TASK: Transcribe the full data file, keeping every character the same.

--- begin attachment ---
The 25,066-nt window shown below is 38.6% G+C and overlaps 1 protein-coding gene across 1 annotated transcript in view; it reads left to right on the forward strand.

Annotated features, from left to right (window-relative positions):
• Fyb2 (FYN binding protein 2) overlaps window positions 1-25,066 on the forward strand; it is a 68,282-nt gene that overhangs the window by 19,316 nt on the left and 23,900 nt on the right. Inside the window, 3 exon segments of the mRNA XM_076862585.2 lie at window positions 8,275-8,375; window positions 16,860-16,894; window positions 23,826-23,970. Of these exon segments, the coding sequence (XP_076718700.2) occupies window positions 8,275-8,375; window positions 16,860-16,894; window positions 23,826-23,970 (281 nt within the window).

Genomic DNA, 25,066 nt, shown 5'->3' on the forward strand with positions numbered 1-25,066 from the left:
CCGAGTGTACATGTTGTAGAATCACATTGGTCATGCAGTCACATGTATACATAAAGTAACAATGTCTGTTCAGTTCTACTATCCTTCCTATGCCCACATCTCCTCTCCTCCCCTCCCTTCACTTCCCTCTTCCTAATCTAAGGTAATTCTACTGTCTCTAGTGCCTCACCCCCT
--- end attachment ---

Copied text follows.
The 25,066-nt window shown below is 38.6% G+C and overlaps 1 protein-coding gene across 1 annotated transcript in view; it reads left to right on the forward strand.

Annotated features, from left to right (window-relative positions):
• Fyb2 (FYN binding protein 2) overlaps window positions 1-25,066 on the forward strand; it is a 68,282-nt gene that overhangs the window by 19,316 nt on the left and 23,900 nt on the right. Inside the window, 3 exon segments of the mRNA XM_076862585.2 lie at window positions 8,275-8,375; window positions 16,860-16,894; window positions 23,826-23,970. Of these exon segments, the coding sequence (XP_076718700.2) occupies window positions 8,275-8,375; window positions 16,860-16,894; window positions 23,826-23,970 (281 nt within the window).

Genomic DNA, 25,066 nt, shown 5'->3' on the forward strand with positions numbered 1-25,066 from the left:
CCGAGTGTACATGTTGTAGAATCACATTGGTCATGCAGTCACATGTATACATAAAGTAACAATGTCTGTTCAGTTCTACTATCCTTCCTATGCCCACATCTCCTCTCCTCCCCTCCCTTCACTTCCCTCTTCCTAATCTAAGGTAATTCTACTGTCTCTAGTGCCTCACCCCCT